Tiny, Ancient Tree-Dweller in China is Oldest Found Primate
The fossil remains of the 55 million-years-old monkey-like creature, the oldest primate yet found has been discovered in central China, reported the BBC.
The mouse-sized creatures were, according to scientists, wide-eyed, hyperactive, and weighed an ounce or less. Scientists have named them Archicebus achilles ("ancient monkey").
Although these tiny little devils weren't our direct ancestors, they certainly provide a better understanding of the complex evolution that eventually led to us, according to a study published Wednesday in the journal Nature.
According to Christopher Beard, curator at the Carnegie Museum of Natural History in Pittsburgh, and author of the study, the life period of these creatures dates so far back on the primate's family tree it offers the best clues yet of what our earliest direct relatives would have been like at that time.
"It's a close cousin in fact," said Beard. "The closest thing we have to an ancestor of humans so long ago."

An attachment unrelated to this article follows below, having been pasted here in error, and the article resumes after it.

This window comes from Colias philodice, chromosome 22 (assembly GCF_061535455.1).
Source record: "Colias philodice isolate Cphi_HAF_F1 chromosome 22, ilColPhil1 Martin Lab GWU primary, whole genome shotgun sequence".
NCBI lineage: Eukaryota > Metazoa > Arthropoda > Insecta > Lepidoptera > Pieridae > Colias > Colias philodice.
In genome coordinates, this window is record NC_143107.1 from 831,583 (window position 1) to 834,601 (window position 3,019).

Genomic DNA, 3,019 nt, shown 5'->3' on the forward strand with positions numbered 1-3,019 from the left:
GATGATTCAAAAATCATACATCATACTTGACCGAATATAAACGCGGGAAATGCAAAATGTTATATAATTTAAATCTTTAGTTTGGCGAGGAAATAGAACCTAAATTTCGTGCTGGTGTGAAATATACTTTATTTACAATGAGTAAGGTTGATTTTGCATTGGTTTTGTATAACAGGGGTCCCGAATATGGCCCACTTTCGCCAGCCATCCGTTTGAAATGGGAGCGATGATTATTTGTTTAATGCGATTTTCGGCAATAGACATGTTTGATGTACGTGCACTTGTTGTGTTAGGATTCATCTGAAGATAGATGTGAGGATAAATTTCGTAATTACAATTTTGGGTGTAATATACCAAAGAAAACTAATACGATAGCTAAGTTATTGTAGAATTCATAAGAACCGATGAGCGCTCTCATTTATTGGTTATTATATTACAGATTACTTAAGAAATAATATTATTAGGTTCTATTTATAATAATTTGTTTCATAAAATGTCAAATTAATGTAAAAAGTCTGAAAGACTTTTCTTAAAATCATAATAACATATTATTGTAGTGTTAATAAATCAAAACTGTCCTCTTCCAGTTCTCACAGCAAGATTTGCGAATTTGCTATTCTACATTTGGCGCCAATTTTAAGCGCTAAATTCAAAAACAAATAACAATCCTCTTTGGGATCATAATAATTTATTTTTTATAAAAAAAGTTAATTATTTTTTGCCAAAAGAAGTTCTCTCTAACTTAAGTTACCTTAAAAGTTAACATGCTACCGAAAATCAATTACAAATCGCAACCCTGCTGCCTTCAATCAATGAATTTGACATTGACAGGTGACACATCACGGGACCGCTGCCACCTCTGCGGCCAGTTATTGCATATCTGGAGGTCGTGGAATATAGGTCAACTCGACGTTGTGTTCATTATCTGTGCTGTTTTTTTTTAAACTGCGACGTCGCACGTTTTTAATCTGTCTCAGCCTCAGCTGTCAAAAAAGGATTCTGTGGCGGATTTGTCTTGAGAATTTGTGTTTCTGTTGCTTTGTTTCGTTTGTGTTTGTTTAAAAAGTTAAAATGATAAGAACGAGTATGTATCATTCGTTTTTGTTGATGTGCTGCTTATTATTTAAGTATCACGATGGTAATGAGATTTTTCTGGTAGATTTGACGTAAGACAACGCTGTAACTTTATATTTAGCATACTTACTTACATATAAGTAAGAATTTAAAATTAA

Primates are mammals of the order of life which humans, apes, monkeys, and lemurs are members of. They are divided in two main suborders: prosimians and simians.
Prosimians have characteristics more like those of the earliest primates, and include the lemurs of Madagascar, lorisoids, and tarsiers. Simians include monkeys, apes and humans.Archicebus belong to the same grouping as tarsiers, but close to the offshoot branch in the family tree where humans come from. The fossil includes simians-like features.
That suggests that the first of these creatures were, likewise, petite forms scurrying through the tropical canopies that grew to cover the Earth shortly after the dinosaurs' extinction.
"We are all very curious about the ancestors of primates, including those of human beings," said Dr Xijun Ni from the Chinese Academy of Sciences, Beijing, China.
"From this almost complete skeleton, we can conclude that our ancestors were a kind of very small animal. It was very active and agile; and it lived in the trees and fed on insects," he continued.